How Writers Think About Writing and Successful Models

Writing One of the not so well kept secrets about learning to write well is reading well written material.

Good fiction writing can teach us about intereaction, for example, which is very useful when writing in social.

For years, I studied the classics in Latin, Greek, and Italian. I learned to find new meaning when reading authors in their original language.

That's why I was thrilled to be able to read in English, and to some extent in German and French, in addition to Italian.

The best translations are no substitute for the original voice. And so the best writing advice comes from the people who confront the blank page on a regular basis: writers.

Paul Hardin's advice# is to use clear language, tell the truth, write for your audience, reading the best, helping readers immerse themselves in the story, and get your art written any way you can:

[…] a huge part of being a writer is discovering your own intellectual and aesthetic autonomy, and how you best get the best words onto the page.

[…] Outside of writing workshops and seminars, no one cares if you sit facing the blank page for six hours every day beginning at sunrise, or if you loaf around frittering away most days like a bum, or if you write your book one line at a time on the sly in between typing your boss’s business letters at the office.

What’s important is that your reader holds a thrilling, amazing work of art in her hands.

Picking a construct that works for you is the basis for Ryan North's successful business model with Dinosaur Comics. As he says in this interview#:

Things along those lines, which is what parents say, and I’m glad they did because I love and respect them.

But, really, it worked because the model is that you have tons of people reading your comic, and you hope that a percent of a percent will like it enough to buy some merchandise, buy a book or a t-shirt.

It took a few years to work, for people to discover the site and about 70,000 people read the comic today. I’m basically just writing for anyone who shares my sense of humor, says North.

Writer and Editor Callie Oettinger's advice: don't major in the minor#. In a recent post at Steve Pressfield's site, she comments on the recent Amazon's Jeff Bezon 60 minutes segment on drones and the changes in book publishing and selling.

Quoting Bezos on the model, Amazon is not happening to bookselling. The future is happening to bookselling, she comments:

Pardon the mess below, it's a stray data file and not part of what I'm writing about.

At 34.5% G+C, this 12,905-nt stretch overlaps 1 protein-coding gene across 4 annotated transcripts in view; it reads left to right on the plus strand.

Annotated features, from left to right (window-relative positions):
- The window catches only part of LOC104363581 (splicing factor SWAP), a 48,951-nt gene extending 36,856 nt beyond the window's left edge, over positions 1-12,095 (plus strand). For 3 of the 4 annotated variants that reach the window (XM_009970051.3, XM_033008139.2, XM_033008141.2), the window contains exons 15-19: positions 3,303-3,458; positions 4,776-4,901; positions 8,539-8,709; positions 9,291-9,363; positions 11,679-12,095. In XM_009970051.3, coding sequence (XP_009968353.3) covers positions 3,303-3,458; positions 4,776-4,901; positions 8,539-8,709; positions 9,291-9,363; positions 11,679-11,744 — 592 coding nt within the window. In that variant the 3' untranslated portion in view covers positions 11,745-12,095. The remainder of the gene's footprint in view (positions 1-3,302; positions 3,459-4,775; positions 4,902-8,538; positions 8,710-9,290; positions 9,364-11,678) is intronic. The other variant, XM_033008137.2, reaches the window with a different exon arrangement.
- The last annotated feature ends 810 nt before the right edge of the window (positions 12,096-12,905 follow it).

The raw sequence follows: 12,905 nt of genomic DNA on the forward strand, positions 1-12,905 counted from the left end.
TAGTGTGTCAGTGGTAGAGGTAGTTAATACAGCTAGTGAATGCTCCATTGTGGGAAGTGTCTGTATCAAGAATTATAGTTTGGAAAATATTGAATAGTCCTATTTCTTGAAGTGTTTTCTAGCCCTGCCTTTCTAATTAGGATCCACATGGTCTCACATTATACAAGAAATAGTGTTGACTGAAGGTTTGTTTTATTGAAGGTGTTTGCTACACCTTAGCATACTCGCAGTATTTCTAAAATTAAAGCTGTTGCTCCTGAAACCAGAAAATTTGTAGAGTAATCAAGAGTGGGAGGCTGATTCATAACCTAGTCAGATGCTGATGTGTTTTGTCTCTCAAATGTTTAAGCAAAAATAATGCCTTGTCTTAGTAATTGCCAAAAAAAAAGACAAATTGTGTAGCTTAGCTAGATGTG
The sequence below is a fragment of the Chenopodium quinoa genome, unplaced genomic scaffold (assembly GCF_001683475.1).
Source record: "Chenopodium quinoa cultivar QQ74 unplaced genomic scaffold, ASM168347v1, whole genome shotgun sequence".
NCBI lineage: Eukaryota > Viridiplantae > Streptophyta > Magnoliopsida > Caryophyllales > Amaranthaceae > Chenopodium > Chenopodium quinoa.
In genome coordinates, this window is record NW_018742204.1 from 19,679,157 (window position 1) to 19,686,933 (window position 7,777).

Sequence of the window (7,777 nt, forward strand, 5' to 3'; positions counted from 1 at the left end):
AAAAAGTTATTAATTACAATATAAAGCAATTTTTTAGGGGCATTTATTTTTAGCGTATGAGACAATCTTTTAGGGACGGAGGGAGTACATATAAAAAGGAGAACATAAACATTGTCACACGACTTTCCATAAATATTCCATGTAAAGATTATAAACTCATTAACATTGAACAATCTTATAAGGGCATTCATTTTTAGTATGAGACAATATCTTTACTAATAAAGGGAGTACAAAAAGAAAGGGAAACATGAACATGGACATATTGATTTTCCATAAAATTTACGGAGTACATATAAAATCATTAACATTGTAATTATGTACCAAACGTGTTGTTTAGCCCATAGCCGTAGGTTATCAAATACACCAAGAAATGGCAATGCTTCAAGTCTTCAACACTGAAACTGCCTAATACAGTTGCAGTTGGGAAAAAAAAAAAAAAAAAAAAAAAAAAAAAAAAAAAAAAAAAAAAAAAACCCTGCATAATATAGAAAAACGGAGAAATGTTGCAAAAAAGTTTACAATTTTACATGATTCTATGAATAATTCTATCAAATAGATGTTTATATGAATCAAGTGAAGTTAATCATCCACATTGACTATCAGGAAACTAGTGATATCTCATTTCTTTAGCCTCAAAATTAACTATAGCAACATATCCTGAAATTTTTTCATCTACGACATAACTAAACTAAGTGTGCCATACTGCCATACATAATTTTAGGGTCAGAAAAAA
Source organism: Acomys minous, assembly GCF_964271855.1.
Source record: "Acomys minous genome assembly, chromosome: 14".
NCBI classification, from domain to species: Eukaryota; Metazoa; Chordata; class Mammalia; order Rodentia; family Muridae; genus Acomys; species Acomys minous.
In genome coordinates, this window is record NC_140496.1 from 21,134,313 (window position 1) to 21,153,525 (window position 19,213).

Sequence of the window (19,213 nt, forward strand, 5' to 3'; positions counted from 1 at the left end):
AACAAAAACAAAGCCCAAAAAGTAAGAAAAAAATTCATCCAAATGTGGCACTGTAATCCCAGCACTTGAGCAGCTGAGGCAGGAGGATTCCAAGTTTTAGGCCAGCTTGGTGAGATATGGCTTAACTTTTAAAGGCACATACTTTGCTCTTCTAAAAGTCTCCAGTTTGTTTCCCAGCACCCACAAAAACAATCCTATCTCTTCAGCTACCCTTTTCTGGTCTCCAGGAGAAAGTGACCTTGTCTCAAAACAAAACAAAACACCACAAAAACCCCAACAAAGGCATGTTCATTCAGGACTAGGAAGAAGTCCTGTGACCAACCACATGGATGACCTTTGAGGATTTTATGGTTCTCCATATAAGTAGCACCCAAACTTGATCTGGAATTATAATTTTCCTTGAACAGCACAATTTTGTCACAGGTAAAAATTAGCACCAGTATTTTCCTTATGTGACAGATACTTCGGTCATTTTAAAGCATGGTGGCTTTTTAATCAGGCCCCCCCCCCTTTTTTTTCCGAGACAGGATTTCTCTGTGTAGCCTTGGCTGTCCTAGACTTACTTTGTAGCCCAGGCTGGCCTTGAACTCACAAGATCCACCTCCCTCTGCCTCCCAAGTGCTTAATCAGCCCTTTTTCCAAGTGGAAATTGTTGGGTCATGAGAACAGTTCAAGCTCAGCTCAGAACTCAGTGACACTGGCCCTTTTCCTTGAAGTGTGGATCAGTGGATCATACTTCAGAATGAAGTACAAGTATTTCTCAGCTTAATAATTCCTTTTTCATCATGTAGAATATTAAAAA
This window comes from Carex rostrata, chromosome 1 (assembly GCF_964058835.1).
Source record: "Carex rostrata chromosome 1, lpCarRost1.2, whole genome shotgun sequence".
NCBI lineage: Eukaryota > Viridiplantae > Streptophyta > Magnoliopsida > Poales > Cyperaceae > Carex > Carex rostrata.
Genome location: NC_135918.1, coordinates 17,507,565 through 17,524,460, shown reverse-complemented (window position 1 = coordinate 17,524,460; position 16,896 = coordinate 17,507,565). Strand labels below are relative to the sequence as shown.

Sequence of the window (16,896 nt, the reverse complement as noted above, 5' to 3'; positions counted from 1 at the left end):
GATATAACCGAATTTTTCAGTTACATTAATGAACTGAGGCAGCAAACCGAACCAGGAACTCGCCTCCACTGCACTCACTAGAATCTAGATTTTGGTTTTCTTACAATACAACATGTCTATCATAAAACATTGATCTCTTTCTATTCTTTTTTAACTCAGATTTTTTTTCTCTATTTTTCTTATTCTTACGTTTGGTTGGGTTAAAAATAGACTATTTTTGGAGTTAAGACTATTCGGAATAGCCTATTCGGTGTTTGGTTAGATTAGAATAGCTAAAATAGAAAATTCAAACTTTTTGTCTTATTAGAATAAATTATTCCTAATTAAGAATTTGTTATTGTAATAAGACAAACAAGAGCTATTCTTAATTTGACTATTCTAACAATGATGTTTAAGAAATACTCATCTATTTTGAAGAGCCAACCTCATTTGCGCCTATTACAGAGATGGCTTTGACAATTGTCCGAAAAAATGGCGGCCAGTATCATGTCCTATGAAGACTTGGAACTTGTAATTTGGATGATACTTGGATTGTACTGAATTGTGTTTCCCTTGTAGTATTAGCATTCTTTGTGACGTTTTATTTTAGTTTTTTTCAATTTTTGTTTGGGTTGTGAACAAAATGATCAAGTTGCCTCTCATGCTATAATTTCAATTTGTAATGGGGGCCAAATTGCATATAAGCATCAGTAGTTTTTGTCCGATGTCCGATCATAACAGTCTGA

It’s easier to bash Bezos and Amazon than it is to look in the mirror and ask, Why didn’t my publishing house lead the charge to sell books online? Why did we focus on the chains as the future when we saw the indy stores struggling to stay afloat? Why didn’t we recognize the potential for the future?

She goes on to explain how greenlighting is changing. The community Steven Pressfield has been building at his site is a good example of that. In a post about the author's interview with Oprah# earlier in the year, Pressfield shares a few nuggets on what works:

Oprah, you must have done thousands of interviews over your career and you’re obviously great at it. Do you have a concept for interviewing people? Is there some guiding principle that you use?

It's about intention, she said. Which he elaborated on through the writer's lens:

[…] it seems certain that the final product will be like any good narrative. It’ll have a beginning, middle, and end. It will hew to a theme (or, as Shawn would say, a controlling idea.) It will explore the theme through variations. And it will finish with a coherent wrap-up.

Writing is a skill that can be learned. After 1.3 million words just at this site, I can attest to the value of practice to figure out what works for you in terms of voice and style and to get better.

Some posts come out well, others take more time to conceive and push through. It is undeniable that if you keep doing and getting the story out, you will connect with others who also think it is a good idea. Even when by conventional standards it may at first sound strange.

For me, the best vehicle of expression is actually speaking, interacting in a live forum. Many of you who have met me at events agree.

So if you would like to build energy through interaction at your next event, panel discussion, live conversation, or create team connection during your planning phase for 2014 contact me to a custom talk or worklab.



Valeria is an experienced listener. She designs service and product experiences to help businesses rediscover the value of promises and its effects on relationships and culture. She is also frequent speaker at conferences and companies on a variety of topics. Book her to speak here.